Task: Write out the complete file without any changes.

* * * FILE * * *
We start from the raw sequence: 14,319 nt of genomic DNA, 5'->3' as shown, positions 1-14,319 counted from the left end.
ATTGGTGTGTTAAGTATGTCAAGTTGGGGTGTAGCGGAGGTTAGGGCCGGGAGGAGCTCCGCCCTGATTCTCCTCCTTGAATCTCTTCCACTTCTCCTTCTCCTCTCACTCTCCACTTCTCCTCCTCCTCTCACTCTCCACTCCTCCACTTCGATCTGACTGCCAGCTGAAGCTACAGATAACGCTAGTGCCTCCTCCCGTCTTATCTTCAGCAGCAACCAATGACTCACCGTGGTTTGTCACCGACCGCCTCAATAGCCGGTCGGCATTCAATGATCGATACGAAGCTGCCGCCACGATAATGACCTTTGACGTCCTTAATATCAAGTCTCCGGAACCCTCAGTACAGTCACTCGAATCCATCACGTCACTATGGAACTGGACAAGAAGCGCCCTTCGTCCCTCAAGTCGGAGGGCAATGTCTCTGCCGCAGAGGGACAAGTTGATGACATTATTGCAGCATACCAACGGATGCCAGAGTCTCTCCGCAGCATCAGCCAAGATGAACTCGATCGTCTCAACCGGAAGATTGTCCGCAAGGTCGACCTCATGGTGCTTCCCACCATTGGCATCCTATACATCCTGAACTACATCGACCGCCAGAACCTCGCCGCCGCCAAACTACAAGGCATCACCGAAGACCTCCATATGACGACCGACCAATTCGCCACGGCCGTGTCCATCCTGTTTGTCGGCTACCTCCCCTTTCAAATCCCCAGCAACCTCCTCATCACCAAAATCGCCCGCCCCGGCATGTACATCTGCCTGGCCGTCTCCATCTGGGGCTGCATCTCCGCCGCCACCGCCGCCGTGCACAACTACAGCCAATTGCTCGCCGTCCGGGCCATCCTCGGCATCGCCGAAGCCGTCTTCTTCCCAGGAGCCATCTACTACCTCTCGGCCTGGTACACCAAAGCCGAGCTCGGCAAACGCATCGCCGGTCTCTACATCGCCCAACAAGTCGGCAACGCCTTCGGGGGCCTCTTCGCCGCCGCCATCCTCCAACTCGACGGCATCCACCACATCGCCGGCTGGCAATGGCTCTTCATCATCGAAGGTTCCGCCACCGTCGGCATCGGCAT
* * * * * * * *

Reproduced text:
We start from the raw sequence: 14,319 nt of genomic DNA, 5'->3' as shown, positions 1-14,319 counted from the left end.
ATTGGTGTGTTAAGTATGTCAAGTTGGGGTGTAGCGGAGGTTAGGGCCGGGAGGAGCTCCGCCCTGATTCTCCTCCTTGAATCTCTTCCACTTCTCCTTCTCCTCTCACTCTCCACTTCTCCTCCTCCTCTCACTCTCCACTCCTCCACTTCGATCTGACTGCCAGCTGAAGCTACAGATAACGCTAGTGCCTCCTCCCGTCTTATCTTCAGCAGCAACCAATGACTCACCGTGGTTTGTCACCGACCGCCTCAATAGCCGGTCGGCATTCAATGATCGATACGAAGCTGCCGCCACGATAATGACCTTTGACGTCCTTAATATCAAGTCTCCGGAACCCTCAGTACAGTCACTCGAATCCATCACGTCACTATGGAACTGGACAAGAAGCGCCCTTCGTCCCTCAAGTCGGAGGGCAATGTCTCTGCCGCAGAGGGACAAGTTGATGACATTATTGCAGCATACCAACGGATGCCAGAGTCTCTCCGCAGCATCAGCCAAGATGAACTCGATCGTCTCAACCGGAAGATTGTCCGCAAGGTCGACCTCATGGTGCTTCCCACCATTGGCATCCTATACATCCTGAACTACATCGACCGCCAGAACCTCGCCGCCGCCAAACTACAAGGCATCACCGAAGACCTCCATATGACGACCGACCAATTCGCCACGGCCGTGTCCATCCTGTTTGTCGGCTACCTCCCCTTTCAAATCCCCAGCAACCTCCTCATCACCAAAATCGCCCGCCCCGGCATGTACATCTGCCTGGCCGTCTCCATCTGGGGCTGCATCTCCGCCGCCACCGCCGCCGTGCACAACTACAGCCAATTGCTCGCCGTCCGGGCCATCCTCGGCATCGCCGAAGCCGTCTTCTTCCCAGGAGCCATCTACTACCTCTCGGCCTGGTACACCAAAGCCGAGCTCGGCAAACGCATCGCCGGTCTCTACATCGCCCAACAAGTCGGCAACGCCTTCGGGGGCCTCTTCGCCGCCGCCATCCTCCAACTCGACGGCATCCACCACATCGCCGGCTGGCAATGGCTCTTCATCATCGAAGGTTCCGCCACCGTCGGCATCGGCAT